The Bungalow wasn’t always blue. Built in 1926 in the outer, outer, outer, outer Excelsior, by the time we first saw it, in 1999, it was color of day-old oatmeal. We painted it the same color as Batman’s cape circa 1967.
It’s likely that at some point in its first 74 years, the kitchen was remodeled, but there was little evidence of such. It still had that old knob and tube wiring which meant that we couldn’t work the toaster and the blender at the same time.
But Nurse Vivian loved that old kitchen. As did I. Many of the drawers wouldn’t open. The sink backed up every other Tuesday, and no matter what temperature I set the oven at, it still didn’t bake anything in under three hours.
The Thanksgiving after Nurse Vivian died, Pop visited. It was the year of the triplets, and he took us out to Ikea to buy a kitchen table, as my mother had said that and the statue of Saint Jude were my inheritance.
In almost two decades, that table got burns from my chili, and fork marks from the boys. The rungs on the chairs had been chewed through by some twenty-one rescue dogs all and all, and one of the legs was lower than the rest, so it was always like eating on board a rowboat.
And one day, I think it was either the day we got the thousand-dollar phone bill or the day Aidan got his head stuck in the staircase, we decided to renovate.
Four days before Christmas, we boxed up all the dented pots and PepsiCo glasses and closed the door on our ancient kitchen. The contractor came in, and reduced it down to the studs and plaster. Everything went wrong that winter: Zane got suspended and Krypto passed away.
We had moved the refrigerator to the porch. Brian and I picked up a dozen frozen dinners at Safeway on the theory that we could microwave our way through the crisis. The next night, the power went out in the entire outer, outer, outer, outer Excelsior. I walked out to the porch and it started raining. There are few things less appetizing than unfrozen tv dinners in soggy cardboard boxes.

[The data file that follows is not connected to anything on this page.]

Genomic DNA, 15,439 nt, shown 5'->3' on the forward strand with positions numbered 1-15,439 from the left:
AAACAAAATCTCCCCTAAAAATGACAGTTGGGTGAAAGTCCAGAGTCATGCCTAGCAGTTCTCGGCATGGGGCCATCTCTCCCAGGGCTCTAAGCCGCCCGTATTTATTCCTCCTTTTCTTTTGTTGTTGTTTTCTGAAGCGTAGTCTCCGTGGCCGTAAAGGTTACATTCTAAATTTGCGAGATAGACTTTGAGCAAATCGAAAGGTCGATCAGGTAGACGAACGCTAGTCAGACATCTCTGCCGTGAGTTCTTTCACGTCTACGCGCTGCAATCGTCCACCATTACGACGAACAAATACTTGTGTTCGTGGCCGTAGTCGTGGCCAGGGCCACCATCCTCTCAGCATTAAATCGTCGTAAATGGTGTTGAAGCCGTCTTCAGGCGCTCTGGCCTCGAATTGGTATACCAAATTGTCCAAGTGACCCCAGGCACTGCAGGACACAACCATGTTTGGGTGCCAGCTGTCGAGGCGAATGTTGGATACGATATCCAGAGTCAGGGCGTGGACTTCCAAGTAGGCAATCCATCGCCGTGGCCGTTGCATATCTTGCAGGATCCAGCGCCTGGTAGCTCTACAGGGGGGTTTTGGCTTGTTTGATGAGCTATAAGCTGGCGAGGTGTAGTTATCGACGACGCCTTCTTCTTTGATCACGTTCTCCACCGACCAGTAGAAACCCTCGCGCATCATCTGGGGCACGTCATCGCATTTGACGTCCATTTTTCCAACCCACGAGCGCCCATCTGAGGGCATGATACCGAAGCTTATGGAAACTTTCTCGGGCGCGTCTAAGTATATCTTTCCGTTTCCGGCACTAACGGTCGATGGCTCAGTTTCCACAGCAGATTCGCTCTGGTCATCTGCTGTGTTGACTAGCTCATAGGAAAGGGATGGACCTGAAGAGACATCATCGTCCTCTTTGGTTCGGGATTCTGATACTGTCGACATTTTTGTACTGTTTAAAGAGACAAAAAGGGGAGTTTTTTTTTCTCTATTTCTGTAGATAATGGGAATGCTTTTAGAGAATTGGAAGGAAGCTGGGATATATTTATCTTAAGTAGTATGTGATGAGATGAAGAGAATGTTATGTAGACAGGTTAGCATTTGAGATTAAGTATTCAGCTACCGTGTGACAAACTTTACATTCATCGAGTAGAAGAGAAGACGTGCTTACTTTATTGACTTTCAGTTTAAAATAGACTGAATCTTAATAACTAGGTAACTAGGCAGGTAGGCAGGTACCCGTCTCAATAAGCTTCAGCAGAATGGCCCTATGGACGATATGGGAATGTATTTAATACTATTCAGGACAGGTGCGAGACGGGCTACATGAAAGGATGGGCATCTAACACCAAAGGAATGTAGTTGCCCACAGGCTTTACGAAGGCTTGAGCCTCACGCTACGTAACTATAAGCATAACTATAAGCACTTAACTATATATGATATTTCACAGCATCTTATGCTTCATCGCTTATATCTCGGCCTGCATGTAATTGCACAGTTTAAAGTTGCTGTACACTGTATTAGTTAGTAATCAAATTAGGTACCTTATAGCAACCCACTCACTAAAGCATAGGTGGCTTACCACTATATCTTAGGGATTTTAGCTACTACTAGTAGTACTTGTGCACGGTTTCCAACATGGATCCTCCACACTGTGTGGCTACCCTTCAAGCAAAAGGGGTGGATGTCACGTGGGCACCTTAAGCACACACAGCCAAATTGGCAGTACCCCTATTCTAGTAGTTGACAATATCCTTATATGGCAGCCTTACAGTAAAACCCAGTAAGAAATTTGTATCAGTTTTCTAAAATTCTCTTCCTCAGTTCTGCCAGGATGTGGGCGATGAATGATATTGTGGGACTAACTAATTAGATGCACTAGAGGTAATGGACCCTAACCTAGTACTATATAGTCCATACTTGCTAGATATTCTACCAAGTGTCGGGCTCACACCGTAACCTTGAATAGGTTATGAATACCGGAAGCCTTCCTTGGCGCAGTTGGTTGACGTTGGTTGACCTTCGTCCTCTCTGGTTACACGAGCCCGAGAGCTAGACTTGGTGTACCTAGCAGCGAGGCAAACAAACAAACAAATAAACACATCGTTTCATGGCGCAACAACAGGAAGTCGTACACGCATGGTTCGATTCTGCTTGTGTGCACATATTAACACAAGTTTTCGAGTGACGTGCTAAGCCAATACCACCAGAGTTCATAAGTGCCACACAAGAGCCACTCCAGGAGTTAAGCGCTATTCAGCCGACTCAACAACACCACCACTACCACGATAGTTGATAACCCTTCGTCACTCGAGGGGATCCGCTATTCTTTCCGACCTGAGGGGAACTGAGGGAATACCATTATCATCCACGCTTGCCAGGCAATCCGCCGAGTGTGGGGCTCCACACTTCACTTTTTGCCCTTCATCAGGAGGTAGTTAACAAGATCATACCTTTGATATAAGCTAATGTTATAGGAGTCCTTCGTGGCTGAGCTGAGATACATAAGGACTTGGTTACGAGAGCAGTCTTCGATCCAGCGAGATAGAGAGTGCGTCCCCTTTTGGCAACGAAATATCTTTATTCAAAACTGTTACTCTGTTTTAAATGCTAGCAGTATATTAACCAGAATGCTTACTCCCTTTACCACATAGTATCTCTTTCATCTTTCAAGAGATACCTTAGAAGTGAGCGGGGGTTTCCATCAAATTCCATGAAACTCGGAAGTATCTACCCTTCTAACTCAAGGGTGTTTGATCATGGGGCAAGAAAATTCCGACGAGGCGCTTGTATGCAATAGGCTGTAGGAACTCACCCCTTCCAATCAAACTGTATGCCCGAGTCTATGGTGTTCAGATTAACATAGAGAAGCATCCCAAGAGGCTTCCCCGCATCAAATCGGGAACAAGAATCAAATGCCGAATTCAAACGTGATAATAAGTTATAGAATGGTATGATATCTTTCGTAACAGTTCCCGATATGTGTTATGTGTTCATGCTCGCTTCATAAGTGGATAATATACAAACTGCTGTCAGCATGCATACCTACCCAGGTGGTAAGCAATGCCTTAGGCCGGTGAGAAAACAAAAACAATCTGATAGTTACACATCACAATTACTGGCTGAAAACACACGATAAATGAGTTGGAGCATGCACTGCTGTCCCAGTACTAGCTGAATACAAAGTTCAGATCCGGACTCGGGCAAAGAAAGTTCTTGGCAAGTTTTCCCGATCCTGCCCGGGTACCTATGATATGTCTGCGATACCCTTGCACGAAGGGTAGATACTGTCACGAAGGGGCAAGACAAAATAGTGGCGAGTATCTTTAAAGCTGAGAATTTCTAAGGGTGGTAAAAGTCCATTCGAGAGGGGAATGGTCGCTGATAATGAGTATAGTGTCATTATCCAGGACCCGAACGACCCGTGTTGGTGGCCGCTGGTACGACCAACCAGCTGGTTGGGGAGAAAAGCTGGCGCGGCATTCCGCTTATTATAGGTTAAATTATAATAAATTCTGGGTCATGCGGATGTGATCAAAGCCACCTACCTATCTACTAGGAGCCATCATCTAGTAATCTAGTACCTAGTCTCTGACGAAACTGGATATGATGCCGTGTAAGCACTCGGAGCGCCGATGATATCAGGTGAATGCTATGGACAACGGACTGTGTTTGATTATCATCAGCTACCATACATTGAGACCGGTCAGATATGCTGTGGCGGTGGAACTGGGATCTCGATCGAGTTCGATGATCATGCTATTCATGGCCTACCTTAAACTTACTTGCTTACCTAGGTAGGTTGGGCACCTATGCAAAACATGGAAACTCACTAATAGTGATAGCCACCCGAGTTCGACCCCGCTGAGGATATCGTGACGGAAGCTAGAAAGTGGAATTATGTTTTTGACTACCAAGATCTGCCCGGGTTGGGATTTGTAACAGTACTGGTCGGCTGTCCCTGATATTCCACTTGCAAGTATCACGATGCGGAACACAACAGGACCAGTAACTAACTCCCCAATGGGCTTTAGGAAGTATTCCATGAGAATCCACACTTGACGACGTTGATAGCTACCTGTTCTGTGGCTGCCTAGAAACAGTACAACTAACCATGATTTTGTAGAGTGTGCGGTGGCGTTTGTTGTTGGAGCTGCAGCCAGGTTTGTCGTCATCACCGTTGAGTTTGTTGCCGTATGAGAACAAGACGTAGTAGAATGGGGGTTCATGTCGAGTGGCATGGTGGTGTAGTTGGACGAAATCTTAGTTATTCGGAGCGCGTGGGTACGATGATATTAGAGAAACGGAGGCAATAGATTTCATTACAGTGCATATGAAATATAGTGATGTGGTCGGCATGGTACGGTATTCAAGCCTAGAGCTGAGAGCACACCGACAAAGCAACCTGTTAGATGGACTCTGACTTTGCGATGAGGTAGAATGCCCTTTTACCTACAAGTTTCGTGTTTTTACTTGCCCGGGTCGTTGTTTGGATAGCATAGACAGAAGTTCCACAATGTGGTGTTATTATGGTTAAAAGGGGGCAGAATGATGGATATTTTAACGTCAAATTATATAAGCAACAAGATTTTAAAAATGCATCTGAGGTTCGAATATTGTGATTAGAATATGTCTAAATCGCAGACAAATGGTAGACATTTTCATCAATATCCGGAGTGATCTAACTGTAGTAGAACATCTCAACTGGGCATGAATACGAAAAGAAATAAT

I stood there and cried. Zane came out. By candlelight he saw the turkey meal in my hand, mashed potatoes now paste. He put his hand on my shoulder, “Some days Dad, you got to tear down the whole kitchen if you want to make it better.”
We would have starved had it not been for Bravo’s Pizza.
When the contractor was almost finished, we had to pick the paint. Zane chose turquoise, the exact shade of Superman’s costume. We took weeks to schlep up all the dishes and Wonder Woman coffee cups from the basement.
We never got round to moving the table back. The kitchen had shrunk somehow, and it no longer fit.
So dinners moved to the dining room. Prior to that, that walnut table was used for Thanksgiving and maybe Christmas, but now we sat down there every night, held hands, said grace and toasted the best boys on earth. Bandit quickly figured out where to sit under the table for maximum begging but for me, I feel a little “off.” The view is better in the dining room, and Aidan has been pulling the leather off the chairs so that they would look as beaten up as the kitchen ones but it still feels sacrilegious to eat Hamburger Helper under a Waterford chandelier.
He wasn’t quite ready for Zane’s absence to mean such focus on him. When dealing with Zane skipping an entire week of school, Aidan’s C Minus in Social Studies never caught our attention.
But for now we helicopter. Brian started looking for a science project, five months before the fair. We sit at the dining room table and review the Math, the Biology, the Vocabulary: “Aidan, what does ‘interrogate’ mean?”
“It’s what you do with my homework.”
“What is the antonym for ‘sullen’?”
“You know I can’t tell an antonym from a cinnamon. “
“Or between a homonym and a heteronym,” I sighed. To his questioning look I said, “Heteronyms: when the way you pronounce a word changes its meaning. It’s the difference between tear in my pants and tear on my pillow.”
“Dad, you do know I’m going to be a heteronym when I grow up.”
It’s been a rough year, but we’ll get through this, even if the kitchen table doesn’t fit anymore. We’re down to the studs and the plaster, but sometimes you got to tear down as well as tear up if you want to make the family better.